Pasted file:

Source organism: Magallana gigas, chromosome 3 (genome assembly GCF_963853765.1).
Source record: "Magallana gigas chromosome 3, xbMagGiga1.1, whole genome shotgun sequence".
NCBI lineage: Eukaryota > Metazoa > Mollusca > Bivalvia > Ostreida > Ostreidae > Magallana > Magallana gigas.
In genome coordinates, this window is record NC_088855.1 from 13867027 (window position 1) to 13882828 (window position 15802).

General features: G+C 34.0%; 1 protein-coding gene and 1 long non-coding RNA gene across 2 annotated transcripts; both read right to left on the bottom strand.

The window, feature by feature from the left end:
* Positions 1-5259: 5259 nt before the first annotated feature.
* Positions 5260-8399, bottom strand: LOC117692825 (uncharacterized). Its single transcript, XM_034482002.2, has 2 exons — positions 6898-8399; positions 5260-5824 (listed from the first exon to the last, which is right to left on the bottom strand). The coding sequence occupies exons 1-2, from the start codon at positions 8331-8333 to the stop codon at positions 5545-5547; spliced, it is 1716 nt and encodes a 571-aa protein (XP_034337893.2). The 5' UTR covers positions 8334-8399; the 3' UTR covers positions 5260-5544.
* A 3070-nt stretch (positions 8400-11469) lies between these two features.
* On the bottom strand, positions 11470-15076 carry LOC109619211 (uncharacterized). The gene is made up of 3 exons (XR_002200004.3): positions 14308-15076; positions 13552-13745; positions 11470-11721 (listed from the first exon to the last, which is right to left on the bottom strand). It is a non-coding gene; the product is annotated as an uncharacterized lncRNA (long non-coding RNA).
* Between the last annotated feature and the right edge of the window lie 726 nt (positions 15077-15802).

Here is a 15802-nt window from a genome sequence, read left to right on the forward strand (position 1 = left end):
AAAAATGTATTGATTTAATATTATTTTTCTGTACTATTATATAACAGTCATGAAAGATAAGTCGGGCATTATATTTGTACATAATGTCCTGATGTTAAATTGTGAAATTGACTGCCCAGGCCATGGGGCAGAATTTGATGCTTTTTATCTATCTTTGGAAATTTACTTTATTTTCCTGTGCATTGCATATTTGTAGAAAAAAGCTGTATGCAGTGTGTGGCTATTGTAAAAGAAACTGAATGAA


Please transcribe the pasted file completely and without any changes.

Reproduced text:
Source organism: Magallana gigas, chromosome 3 (genome assembly GCF_963853765.1).
Source record: "Magallana gigas chromosome 3, xbMagGiga1.1, whole genome shotgun sequence".
NCBI lineage: Eukaryota > Metazoa > Mollusca > Bivalvia > Ostreida > Ostreidae > Magallana > Magallana gigas.
In genome coordinates, this window is record NC_088855.1 from 13867027 (window position 1) to 13882828 (window position 15802).

General features: G+C 34.0%; 1 protein-coding gene and 1 long non-coding RNA gene across 2 annotated transcripts; both read right to left on the bottom strand.

The window, feature by feature from the left end:
* Positions 1-5259: 5259 nt before the first annotated feature.
* Positions 5260-8399, bottom strand: LOC117692825 (uncharacterized). Its single transcript, XM_034482002.2, has 2 exons — positions 6898-8399; positions 5260-5824 (listed from the first exon to the last, which is right to left on the bottom strand). The coding sequence occupies exons 1-2, from the start codon at positions 8331-8333 to the stop codon at positions 5545-5547; spliced, it is 1716 nt and encodes a 571-aa protein (XP_034337893.2). The 5' UTR covers positions 8334-8399; the 3' UTR covers positions 5260-5544.
* A 3070-nt stretch (positions 8400-11469) lies between these two features.
* On the bottom strand, positions 11470-15076 carry LOC109619211 (uncharacterized). The gene is made up of 3 exons (XR_002200004.3): positions 14308-15076; positions 13552-13745; positions 11470-11721 (listed from the first exon to the last, which is right to left on the bottom strand). It is a non-coding gene; the product is annotated as an uncharacterized lncRNA (long non-coding RNA).
* Between the last annotated feature and the right edge of the window lie 726 nt (positions 15077-15802).

Here is a 15802-nt window from a genome sequence, read left to right on the forward strand (position 1 = left end):
AAAAATGTATTGATTTAATATTATTTTTCTGTACTATTATATAACAGTCATGAAAGATAAGTCGGGCATTATATTTGTACATAATGTCCTGATGTTAAATTGTGAAATTGACTGCCCAGGCCATGGGGCAGAATTTGATGCTTTTTATCTATCTTTGGAAATTTACTTTATTTTCCTGTGCATTGCATATTTGTAGAAAAAAGCTGTATGCAGTGTGTGGCTATTGTAAAAGAAACTGAATGAA